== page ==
There’s a small percentage of people that can eliminate the common food triggers and take a couple of supplements, and achieve resolution of eczema. However, this is rare. If they don’t maintain their diet or have a major stressor, the eczema usually returns because they haven’t addressed the underlying causes.

You might be thinking- what do I do?

Addressing the root causes like stress, hormone imbalance, diet, gut infections, nutrient/vitamin deficiencies, and immune dysfunction provides long term resolution, but in the meantime here several natural eczema remedies to help control the symptoms and start healing.

Topicals

Don’t: Petroleum jelly goes under many names such a Vaseline®, petrolatum, mineral oil, or paraffin, and it’s a byproduct oil refining that contains compounds such as hydrocarbons that are harmful to health. It also seals the skin, trapping potentially harmful bacteria and letting the skin breathe.

Even worse, it can cause collagen breakdown which is the opposite of what you want if you have eczema.

Do: Shea butter, cocoa butter, coconut oil, and jojoba oil are all great options and each their own benefits. Some people find they work well alone, but in practice we’ve seen that people usually benefit from a combination.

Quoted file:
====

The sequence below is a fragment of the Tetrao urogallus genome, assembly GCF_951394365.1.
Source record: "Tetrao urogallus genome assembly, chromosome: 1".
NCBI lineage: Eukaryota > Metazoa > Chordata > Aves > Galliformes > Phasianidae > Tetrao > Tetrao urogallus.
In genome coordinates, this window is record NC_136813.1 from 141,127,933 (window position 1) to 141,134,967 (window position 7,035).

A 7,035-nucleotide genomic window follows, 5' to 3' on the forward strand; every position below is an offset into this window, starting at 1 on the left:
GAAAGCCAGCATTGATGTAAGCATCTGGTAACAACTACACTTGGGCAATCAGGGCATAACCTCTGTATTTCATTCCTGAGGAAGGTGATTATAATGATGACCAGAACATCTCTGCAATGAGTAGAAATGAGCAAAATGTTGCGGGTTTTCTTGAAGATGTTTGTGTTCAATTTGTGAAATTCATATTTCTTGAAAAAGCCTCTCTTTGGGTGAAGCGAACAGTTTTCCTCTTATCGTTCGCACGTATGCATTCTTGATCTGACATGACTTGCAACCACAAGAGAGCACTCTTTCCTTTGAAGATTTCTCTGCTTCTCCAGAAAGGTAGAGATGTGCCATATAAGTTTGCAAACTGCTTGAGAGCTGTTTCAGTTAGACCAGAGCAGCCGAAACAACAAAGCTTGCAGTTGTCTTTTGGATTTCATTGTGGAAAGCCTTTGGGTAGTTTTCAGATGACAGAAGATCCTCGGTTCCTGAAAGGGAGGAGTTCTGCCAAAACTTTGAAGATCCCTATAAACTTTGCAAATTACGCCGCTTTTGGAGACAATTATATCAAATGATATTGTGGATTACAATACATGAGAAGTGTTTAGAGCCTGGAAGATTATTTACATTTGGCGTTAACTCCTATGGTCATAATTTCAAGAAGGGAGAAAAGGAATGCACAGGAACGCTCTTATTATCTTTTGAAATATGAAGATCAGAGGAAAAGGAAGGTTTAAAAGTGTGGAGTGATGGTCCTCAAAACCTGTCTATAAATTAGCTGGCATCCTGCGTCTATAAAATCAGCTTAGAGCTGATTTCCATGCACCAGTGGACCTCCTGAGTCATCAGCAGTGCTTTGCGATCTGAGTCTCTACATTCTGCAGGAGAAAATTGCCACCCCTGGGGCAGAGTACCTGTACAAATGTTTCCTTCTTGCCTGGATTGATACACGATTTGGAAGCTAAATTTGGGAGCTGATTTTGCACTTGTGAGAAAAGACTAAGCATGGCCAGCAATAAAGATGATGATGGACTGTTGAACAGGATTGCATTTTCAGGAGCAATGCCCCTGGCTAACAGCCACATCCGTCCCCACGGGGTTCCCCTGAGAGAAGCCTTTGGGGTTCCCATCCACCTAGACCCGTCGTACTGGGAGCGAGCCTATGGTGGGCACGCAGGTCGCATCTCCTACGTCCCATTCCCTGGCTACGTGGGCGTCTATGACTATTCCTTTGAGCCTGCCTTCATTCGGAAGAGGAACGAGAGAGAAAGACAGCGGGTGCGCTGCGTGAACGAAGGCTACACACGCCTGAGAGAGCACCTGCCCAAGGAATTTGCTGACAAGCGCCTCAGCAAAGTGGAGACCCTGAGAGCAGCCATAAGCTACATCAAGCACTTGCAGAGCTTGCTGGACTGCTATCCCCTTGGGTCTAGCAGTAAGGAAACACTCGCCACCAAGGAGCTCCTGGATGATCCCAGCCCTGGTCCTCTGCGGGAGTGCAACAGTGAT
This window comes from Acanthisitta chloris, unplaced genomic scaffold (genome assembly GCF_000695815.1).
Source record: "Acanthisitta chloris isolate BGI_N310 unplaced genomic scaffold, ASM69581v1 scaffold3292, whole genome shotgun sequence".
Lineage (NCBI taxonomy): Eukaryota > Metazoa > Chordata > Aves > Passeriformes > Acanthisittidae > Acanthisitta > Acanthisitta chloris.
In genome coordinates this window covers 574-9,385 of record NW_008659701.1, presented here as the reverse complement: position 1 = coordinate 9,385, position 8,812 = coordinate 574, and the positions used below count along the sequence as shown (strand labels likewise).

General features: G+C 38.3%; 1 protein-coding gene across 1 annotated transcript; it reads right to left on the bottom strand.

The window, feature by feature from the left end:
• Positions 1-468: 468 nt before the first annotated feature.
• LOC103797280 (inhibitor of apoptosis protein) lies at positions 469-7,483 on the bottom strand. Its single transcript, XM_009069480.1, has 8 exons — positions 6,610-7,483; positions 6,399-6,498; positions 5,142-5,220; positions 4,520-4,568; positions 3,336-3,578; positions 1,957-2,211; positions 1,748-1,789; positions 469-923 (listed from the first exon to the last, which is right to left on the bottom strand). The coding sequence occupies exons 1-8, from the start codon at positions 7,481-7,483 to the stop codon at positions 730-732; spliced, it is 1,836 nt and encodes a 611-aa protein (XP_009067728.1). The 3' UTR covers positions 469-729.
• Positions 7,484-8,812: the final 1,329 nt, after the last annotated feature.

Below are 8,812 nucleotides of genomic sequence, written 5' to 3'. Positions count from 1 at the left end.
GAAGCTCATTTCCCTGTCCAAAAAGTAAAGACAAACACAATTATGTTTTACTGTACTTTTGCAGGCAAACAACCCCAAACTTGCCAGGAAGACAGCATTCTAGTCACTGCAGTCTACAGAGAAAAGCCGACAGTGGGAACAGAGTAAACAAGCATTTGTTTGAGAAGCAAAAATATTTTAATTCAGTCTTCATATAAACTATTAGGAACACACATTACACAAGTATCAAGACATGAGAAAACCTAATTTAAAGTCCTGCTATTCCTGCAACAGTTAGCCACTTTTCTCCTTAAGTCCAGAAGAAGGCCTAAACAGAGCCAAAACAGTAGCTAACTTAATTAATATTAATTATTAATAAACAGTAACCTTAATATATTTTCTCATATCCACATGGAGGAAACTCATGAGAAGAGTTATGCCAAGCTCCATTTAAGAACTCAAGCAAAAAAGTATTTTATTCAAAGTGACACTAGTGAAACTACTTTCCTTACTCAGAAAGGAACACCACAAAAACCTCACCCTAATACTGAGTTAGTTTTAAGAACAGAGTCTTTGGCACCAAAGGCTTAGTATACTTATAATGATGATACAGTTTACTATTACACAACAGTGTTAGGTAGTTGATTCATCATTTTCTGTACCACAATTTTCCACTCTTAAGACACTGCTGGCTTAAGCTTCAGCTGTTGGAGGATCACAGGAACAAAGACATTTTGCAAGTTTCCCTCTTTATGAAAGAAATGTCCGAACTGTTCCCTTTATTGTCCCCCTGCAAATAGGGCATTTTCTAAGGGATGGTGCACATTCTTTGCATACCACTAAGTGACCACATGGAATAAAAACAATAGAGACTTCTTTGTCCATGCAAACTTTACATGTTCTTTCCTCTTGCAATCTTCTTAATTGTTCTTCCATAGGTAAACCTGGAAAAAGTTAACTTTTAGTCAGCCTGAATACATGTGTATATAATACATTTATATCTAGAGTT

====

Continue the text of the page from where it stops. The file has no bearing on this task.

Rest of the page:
You can purchase one like Moon Valley Organics EczaCalm (there are many other options available and we’ll be doing a review of our favorites so stay tuned).  You can also customize a blend of your own with our Healing Salve recipe. The recipe can be altered with different base butters, oils and essential oils.

Remember, topicals help soothe the skin, but real healing comes from inside the body.

Supplements

Supplements seem to be an obvious starting place for natural eczema treatment, but in reality are a complex task to tackle, especially alone.

Don’t: Sadly, we see many people that are either on 20-30 supplements at once (YES…this is real unfortunately) and have no relief and lots of wasted money!!

The truth is this could be making the situation worse since you don’t know what ingredients are helping or hurting. Plus, there are the fillers, binders, and additives to consider as well as the active ingredients that could be causing issues.